Antibiotic resistance rates vary from city to city and from hospital to hospital [1]. Patients in ICUs carry a risk of hospital infections 5-10 times more than other service patients due to higher antimicrobial resistance [2]. Eighty percent (80%) of nosocomial infections include lower respiratory tract infections, blood-borne infections caused by the catheter, surgical site infections (SSI) and urinary tract infections due to the catheter [3]. Nosocomial lower respiratory tract infections (NLRTI) consist of ventilator-associated pneumonia (VAP), non-VAP pneumonia and acute bacterial tracheobronchitis. VAP’s can be seen in about 45% of them [4]. Inappropriate antibiotic use in nosocomial lower respiratory tract infections leads to both highly resistant strains and high mortality and morbidity rates [5]. Even inappropriate use of broad-spectrum antibiotics due to another infection may be an independent VAP risk factor [6]. Since the sensitivity and specificity of clinical and radiological findings are low in NLRTI’s, gram staining and culture of samples taken from such methods as endotracheal aspirate (ETA), broncho-alveolar lavage (BAL) and preserved brush samples are important for diagnosis and treatment [7]. Endotracheal aspirate culture samples are noninvasive microbiological methods commonly used in respiratory tract sampling [8]. In some cases, empirical antibiotic therapy should be started immediately without waiting for the result of culture, as is the case for patients with VAP. For this reason determination of the responsible bacterias and resistance profiles for the related hospital and region, will provide correct empirical antibiotic treatment and decrease resistance strains [9]. The aim of our study is to determine the resistance profile of bacterias and antibiotics in the intensive care units of our hospital for the last year.

Material and Method

Between October 2017 and September 2018, ETA samples of adult patients sent from intensive care units were examined retrospectively. Samples were taken under sterile conditions via special catheters by the aspiration of saline solution given into the intubation tubes. Each sample sent to the laboratory were gram stained and inoculated on 5% sheep blood agar, chocolate agar and eosin methylene blue agar (EMB) plates. Isolates were incubated at 35 ± 2 ºC for 18-24 hours and growths ≥ 100 000 cfu / ml were evaluated. In addition to conventional methods, the identification of bacteria and their antibiotic susceptibility were performed with the fully automated VITEC (Biomerieux, France) system.
Antibiotic susceptibility results were evaluated according to the European Committee on Antimicrobial Susceptibility Testing (EUCAST) criteria.

Results

Of the 205 ETA samples sent from adult intensive care units, 113 growths were detected in 103 patients. There was double growth in 10 of the studied samples. The same microorganisms isolated from different ETA samples of the same patient were not evaluated. Bacterias isolated from the endotracheal aspirate specimens were following: 37 (32.7%) A. baumannii, 29 (25.6%) P. aeruginosa, 13 (11.5%) S.aureus, 12 (10.6%) K. pneumoniae, 6 (5,3%) E. coli, 4 (3,5%) E. cloacae and 2 (1,7%) S. malthophiliae repectively. The resistance of A. baumannii to meropenem and imipenem was 89.1% while it was determined as 48,2% and 51,7% for P. auroginosa, respectively. None of the gram-negative isolates had colistin and tigecycline resistance. Oxasiline resistant S.aureus strains were determined as 46.1% (6/13) and linezolid, teicoplanin and vancomycin resistance were not found (Table 1).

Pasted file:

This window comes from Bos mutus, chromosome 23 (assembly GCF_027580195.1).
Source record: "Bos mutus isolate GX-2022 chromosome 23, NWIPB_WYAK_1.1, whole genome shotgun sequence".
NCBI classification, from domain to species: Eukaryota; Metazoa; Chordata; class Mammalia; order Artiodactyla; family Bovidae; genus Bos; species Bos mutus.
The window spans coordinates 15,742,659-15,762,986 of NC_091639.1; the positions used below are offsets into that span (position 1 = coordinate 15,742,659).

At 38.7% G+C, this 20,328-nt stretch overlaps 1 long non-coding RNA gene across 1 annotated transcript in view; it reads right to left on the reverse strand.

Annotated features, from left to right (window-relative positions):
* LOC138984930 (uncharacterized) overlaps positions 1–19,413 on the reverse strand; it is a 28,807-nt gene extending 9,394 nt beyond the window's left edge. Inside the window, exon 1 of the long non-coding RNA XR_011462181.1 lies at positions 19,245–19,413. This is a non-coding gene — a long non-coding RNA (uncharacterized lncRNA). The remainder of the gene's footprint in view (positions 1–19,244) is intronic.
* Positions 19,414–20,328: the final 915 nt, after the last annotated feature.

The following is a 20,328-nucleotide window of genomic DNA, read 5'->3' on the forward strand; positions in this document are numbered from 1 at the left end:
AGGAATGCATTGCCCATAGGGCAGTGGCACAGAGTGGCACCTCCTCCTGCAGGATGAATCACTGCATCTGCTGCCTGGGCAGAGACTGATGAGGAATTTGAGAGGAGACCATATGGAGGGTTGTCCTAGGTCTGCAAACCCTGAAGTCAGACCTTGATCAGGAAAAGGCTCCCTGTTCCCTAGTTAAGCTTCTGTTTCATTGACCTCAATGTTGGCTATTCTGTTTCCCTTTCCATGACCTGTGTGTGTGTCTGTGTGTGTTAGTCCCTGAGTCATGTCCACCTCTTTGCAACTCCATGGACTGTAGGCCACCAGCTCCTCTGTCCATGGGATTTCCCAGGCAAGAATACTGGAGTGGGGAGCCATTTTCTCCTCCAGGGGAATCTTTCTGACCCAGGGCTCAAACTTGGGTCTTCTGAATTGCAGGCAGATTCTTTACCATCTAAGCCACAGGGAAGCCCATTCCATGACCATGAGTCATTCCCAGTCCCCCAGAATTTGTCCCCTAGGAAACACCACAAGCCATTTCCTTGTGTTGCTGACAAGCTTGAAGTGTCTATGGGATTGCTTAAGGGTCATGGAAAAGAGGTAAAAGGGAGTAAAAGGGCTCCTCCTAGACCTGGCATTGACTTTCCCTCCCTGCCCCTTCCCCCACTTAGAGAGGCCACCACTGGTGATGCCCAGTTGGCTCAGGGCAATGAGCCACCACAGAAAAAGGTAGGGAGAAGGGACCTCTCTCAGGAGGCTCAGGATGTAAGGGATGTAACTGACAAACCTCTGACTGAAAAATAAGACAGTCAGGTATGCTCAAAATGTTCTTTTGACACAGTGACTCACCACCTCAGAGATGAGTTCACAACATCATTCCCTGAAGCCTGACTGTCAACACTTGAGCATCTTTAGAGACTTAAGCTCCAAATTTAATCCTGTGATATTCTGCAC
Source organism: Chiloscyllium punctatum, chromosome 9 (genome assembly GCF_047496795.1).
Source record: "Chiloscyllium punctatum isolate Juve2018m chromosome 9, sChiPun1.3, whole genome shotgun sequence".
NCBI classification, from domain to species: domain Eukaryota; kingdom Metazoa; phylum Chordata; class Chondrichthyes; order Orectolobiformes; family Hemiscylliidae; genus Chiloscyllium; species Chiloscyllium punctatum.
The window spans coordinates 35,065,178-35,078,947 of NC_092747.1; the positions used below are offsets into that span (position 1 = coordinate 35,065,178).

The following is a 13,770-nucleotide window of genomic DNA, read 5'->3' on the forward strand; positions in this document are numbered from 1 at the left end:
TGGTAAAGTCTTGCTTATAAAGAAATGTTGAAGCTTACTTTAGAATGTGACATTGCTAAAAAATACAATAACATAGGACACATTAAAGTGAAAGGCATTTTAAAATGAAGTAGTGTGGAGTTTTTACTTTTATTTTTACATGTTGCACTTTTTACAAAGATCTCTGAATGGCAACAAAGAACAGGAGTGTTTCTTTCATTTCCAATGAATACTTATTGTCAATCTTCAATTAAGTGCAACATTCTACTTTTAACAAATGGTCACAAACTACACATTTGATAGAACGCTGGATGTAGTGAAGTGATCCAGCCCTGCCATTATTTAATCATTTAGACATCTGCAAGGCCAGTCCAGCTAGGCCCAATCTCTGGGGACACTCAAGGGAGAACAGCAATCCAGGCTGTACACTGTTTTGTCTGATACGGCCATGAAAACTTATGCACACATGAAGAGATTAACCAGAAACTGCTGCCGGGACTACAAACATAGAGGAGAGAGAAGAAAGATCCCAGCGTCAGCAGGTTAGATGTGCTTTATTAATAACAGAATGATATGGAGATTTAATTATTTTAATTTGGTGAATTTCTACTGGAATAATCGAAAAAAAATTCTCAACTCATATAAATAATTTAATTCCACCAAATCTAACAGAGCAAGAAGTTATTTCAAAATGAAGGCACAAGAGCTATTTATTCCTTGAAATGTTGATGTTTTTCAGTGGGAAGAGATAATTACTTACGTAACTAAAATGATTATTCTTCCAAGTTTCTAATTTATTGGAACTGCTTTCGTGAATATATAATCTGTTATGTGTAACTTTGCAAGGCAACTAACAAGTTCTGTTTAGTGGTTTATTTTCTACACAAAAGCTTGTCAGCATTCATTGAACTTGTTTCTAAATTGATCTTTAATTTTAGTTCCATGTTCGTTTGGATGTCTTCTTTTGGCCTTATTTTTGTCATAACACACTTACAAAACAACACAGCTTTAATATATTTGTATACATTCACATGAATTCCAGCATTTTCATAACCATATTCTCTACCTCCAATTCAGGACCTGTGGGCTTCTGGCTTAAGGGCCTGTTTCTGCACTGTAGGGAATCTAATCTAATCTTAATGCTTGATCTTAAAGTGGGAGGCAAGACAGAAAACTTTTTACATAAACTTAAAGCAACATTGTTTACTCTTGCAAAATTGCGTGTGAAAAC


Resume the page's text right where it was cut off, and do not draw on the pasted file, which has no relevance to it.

Discussion

The incidence of nosocomial infections has increased in a long time hospitalized ICU patients, especially those used long-term, broad-spectrum antibiotics and immunosuppressed [2].
The most common causes of nosocomial infections are LRTIs which has a high morbidity and mortality rates. The major causes of NLRTIs are gram-negative nonfermentative microorganisms such as Acinetobacter and Pseudomonas [10]. In our study, gram-negative bacteria were isolated in 90 (79.6%) samples. Of these, A. baumannii in 37 (32.7%) and P. aeruginosa
in 29 (25,6%) were the most common isolates. S.aureus was found in 13 (11.5%) cases in the third frequency. In the study by Tartar et al., 620 growth were identified from ETA samples and isolated bacterias were as follows: 307 (%49,5) A. baumanii, 127 (%20,5) P. Auroginosa, 101 (%16,3) K. pneumoniae 13 (%2,1) S. aureus, respectively [10]. In the study by Aydemir et al., 141 bacterias were determined in 130 ETA samples. In this study, isolated microorganisms from the ETA samples were 30 (%21,2) A. baumannii, 28 (19.8%) K. pneumoniae, 26 (18.4%) P. aeruginosa, 20 (14.1%) S. aureus, 14 (9.9%) E. coli, and 12 (8.5%) Enterobacter respectively [11]. In the study by Eroğlu et al., Acinetobacter strains were the most common agent of LRTIs in the ICUs and they isolated 3212 Acinetobacter strains. They reported that antibiotic resistance rates increased gradually, and the meropenem resistance rates were increased from 4.5% to 77% between January 2006 and June 2011, and, they reported that, depending on this condition the treatment was difficult [12]. In our study, meropenem and imipenem resistance rates in commonly isolated Acinetobacter strains were 89.1%. The most effective antibiotics were determined as colistin and tigecycline. In our country, the resistance to these drugs is low and they can be considered as a priority in the treatment [13, 14].